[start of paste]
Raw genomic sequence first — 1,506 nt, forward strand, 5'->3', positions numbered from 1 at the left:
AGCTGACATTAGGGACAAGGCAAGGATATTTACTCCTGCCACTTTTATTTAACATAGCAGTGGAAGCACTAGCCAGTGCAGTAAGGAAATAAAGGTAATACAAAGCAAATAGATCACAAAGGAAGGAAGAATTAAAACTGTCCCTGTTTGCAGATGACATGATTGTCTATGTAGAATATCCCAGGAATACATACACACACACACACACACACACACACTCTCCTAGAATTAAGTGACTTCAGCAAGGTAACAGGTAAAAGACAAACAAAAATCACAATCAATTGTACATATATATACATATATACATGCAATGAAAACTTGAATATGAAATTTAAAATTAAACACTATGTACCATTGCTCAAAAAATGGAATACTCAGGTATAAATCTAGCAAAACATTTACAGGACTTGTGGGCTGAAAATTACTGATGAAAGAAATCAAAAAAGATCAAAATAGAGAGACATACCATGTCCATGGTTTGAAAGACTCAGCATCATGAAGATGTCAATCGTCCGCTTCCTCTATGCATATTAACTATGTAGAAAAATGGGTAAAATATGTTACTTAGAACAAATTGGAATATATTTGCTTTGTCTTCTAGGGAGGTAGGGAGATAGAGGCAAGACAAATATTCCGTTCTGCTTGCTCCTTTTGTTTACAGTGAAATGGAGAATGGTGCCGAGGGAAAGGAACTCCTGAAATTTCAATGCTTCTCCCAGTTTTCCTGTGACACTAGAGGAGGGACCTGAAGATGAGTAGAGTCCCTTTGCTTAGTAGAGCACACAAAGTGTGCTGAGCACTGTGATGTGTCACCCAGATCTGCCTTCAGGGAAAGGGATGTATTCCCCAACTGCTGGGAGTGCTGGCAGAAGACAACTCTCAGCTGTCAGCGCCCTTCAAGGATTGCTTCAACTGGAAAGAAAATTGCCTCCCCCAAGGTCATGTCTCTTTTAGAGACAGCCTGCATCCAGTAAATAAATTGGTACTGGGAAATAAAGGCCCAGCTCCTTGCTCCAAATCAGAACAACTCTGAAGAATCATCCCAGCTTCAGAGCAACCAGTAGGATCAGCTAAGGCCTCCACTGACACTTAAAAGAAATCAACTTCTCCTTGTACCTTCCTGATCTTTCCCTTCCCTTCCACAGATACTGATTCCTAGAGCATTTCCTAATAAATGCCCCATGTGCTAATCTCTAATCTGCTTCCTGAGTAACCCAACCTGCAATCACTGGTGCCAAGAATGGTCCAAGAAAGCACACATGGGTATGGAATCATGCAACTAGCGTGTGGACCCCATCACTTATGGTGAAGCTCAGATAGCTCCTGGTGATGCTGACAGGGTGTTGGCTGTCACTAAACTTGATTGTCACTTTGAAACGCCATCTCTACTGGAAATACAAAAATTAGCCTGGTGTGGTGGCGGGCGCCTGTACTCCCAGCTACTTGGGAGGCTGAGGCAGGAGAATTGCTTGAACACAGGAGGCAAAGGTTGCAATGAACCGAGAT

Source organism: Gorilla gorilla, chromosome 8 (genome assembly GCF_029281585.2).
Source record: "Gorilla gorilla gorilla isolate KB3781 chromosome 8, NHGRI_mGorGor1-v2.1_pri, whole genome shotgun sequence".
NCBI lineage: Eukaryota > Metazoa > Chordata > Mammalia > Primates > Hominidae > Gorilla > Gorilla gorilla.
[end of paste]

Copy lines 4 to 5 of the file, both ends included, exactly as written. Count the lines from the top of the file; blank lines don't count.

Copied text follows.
Source record: "Gorilla gorilla gorilla isolate KB3781 chromosome 8, NHGRI_mGorGor1-v2.1_pri, whole genome shotgun sequence".
NCBI lineage: Eukaryota > Metazoa > Chordata > Mammalia > Primates > Hominidae > Gorilla > Gorilla gorilla.